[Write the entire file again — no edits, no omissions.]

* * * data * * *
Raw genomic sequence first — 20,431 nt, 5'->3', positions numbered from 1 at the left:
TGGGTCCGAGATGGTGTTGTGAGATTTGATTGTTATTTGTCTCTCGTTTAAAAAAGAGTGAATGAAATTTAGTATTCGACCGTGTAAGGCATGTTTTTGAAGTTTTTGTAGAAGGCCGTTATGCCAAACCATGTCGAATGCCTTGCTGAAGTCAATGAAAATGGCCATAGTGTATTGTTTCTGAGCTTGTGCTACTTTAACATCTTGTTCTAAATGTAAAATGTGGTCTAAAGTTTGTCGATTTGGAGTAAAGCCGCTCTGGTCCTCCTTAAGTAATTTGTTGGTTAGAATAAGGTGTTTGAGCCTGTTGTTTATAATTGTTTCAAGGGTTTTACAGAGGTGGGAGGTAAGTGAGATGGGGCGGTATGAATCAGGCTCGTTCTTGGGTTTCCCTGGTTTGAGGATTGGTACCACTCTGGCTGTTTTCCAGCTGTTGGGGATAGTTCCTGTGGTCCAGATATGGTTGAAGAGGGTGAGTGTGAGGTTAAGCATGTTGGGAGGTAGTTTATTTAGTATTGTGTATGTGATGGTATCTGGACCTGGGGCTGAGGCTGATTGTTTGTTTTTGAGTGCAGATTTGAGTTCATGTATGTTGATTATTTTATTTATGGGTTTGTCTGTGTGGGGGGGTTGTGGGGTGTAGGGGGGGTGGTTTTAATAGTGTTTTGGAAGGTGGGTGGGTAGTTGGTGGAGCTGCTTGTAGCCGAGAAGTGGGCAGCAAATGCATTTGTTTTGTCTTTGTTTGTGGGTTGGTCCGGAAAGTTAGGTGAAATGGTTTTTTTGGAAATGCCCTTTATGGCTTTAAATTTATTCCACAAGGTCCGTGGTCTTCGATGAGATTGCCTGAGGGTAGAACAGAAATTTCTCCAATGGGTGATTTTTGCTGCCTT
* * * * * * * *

Raw genomic sequence first — 20,431 nt, 5'->3', positions numbered from 1 at the left:
TGGGTCCGAGATGGTGTTGTGAGATTTGATTGTTATTTGTCTCTCGTTTAAAAAAGAGTGAATGAAATTTAGTATTCGACCGTGTAAGGCATGTTTTTGAAGTTTTTGTAGAAGGCCGTTATGCCAAACCATGTCGAATGCCTTGCTGAAGTCAATGAAAATGGCCATAGTGTATTGTTTCTGAGCTTGTGCTACTTTAACATCTTGTTCTAAATGTAAAATGTGGTCTAAAGTTTGTCGATTTGGAGTAAAGCCGCTCTGGTCCTCCTTAAGTAATTTGTTGGTTAGAATAAGGTGTTTGAGCCTGTTGTTTATAATTGTTTCAAGGGTTTTACAGAGGTGGGAGGTAAGTGAGATGGGGCGGTATGAATCAGGCTCGTTCTTGGGTTTCCCTGGTTTGAGGATTGGTACCACTCTGGCTGTTTTCCAGCTGTTGGGGATAGTTCCTGTGGTCCAGATATGGTTGAAGAGGGTGAGTGTGAGGTTAAGCATGTTGGGAGGTAGTTTATTTAGTATTGTGTATGTGATGGTATCTGGACCTGGGGCTGAGGCTGATTGTTTGTTTTTGAGTGCAGATTTGAGTTCATGTATGTTGATTATTTTATTTATGGGTTTGTCTGTGTGGGGGGGTTGTGGGGTGTAGGGGGGGTGGTTTTAATAGTGTTTTGGAAGGTGGGTGGGTAGTTGGTGGAGCTGCTTGTAGCCGAGAAGTGGGCAGCAAATGCATTTGTTTTGTCTTTGTTTGTGGGTTGGTCCGGAAAGTTAGGTGAAATGGTTTTTTTGGAAATGCCCTTTATGGCTTTAAATTTATTCCACAAGGTCCGTGGTCTTCGATGAGATTGCCTGAGGGTAGAACAGAAATTTCTCCAATGGGTGATTTTTGCTGCCTT